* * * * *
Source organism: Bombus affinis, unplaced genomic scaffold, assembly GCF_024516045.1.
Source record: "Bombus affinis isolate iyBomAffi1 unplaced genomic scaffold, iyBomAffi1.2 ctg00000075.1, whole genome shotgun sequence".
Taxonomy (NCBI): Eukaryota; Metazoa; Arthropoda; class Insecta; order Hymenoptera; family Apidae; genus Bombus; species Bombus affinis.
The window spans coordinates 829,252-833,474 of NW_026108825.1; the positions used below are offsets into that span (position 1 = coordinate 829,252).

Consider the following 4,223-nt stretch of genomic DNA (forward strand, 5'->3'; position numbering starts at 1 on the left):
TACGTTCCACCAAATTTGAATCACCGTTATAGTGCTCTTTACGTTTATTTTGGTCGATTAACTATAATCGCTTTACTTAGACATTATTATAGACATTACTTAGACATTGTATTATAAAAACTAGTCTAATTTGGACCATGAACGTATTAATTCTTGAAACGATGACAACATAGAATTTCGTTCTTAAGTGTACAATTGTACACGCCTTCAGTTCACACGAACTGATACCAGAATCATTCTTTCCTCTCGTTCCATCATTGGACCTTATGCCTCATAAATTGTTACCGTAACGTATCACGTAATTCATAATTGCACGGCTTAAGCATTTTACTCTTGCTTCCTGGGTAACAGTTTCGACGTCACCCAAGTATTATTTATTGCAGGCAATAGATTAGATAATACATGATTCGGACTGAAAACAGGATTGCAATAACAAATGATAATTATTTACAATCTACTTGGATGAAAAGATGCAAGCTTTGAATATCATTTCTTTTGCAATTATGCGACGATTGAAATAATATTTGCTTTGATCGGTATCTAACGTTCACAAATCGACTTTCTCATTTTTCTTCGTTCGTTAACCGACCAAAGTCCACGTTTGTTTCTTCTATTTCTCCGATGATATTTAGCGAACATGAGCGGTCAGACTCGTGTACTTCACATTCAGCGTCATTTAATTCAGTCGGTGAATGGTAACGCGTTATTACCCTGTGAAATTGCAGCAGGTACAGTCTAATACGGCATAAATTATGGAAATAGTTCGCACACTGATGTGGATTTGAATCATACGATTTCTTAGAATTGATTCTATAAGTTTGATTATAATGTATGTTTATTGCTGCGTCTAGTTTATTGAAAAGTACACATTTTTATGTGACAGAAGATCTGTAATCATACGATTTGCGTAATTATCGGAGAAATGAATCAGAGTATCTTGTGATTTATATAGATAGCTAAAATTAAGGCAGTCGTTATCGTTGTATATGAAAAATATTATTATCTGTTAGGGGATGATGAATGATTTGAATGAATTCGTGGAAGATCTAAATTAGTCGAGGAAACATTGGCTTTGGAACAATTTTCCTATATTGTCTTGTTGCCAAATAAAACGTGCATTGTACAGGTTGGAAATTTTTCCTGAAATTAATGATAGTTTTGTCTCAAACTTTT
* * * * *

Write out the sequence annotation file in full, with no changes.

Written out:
Source organism: Bombus affinis, unplaced genomic scaffold, assembly GCF_024516045.1.
Source record: "Bombus affinis isolate iyBomAffi1 unplaced genomic scaffold, iyBomAffi1.2 ctg00000075.1, whole genome shotgun sequence".
Taxonomy (NCBI): Eukaryota; Metazoa; Arthropoda; class Insecta; order Hymenoptera; family Apidae; genus Bombus; species Bombus affinis.
The window spans coordinates 829,252-833,474 of NW_026108825.1; the positions used below are offsets into that span (position 1 = coordinate 829,252).

Consider the following 4,223-nt stretch of genomic DNA (forward strand, 5'->3'; position numbering starts at 1 on the left):
TACGTTCCACCAAATTTGAATCACCGTTATAGTGCTCTTTACGTTTATTTTGGTCGATTAACTATAATCGCTTTACTTAGACATTATTATAGACATTACTTAGACATTGTATTATAAAAACTAGTCTAATTTGGACCATGAACGTATTAATTCTTGAAACGATGACAACATAGAATTTCGTTCTTAAGTGTACAATTGTACACGCCTTCAGTTCACACGAACTGATACCAGAATCATTCTTTCCTCTCGTTCCATCATTGGACCTTATGCCTCATAAATTGTTACCGTAACGTATCACGTAATTCATAATTGCACGGCTTAAGCATTTTACTCTTGCTTCCTGGGTAACAGTTTCGACGTCACCCAAGTATTATTTATTGCAGGCAATAGATTAGATAATACATGATTCGGACTGAAAACAGGATTGCAATAACAAATGATAATTATTTACAATCTACTTGGATGAAAAGATGCAAGCTTTGAATATCATTTCTTTTGCAATTATGCGACGATTGAAATAATATTTGCTTTGATCGGTATCTAACGTTCACAAATCGACTTTCTCATTTTTCTTCGTTCGTTAACCGACCAAAGTCCACGTTTGTTTCTTCTATTTCTCCGATGATATTTAGCGAACATGAGCGGTCAGACTCGTGTACTTCACATTCAGCGTCATTTAATTCAGTCGGTGAATGGTAACGCGTTATTACCCTGTGAAATTGCAGCAGGTACAGTCTAATACGGCATAAATTATGGAAATAGTTCGCACACTGATGTGGATTTGAATCATACGATTTCTTAGAATTGATTCTATAAGTTTGATTATAATGTATGTTTATTGCTGCGTCTAGTTTATTGAAAAGTACACATTTTTATGTGACAGAAGATCTGTAATCATACGATTTGCGTAATTATCGGAGAAATGAATCAGAGTATCTTGTGATTTATATAGATAGCTAAAATTAAGGCAGTCGTTATCGTTGTATATGAAAAATATTATTATCTGTTAGGGGATGATGAATGATTTGAATGAATTCGTGGAAGATCTAAATTAGTCGAGGAAACATTGGCTTTGGAACAATTTTCCTATATTGTCTTGTTGCCAAATAAAACGTGCATTGTACAGGTTGGAAATTTTTCCTGAAATTAATGATAGTTTTGTCTCAAACTTTT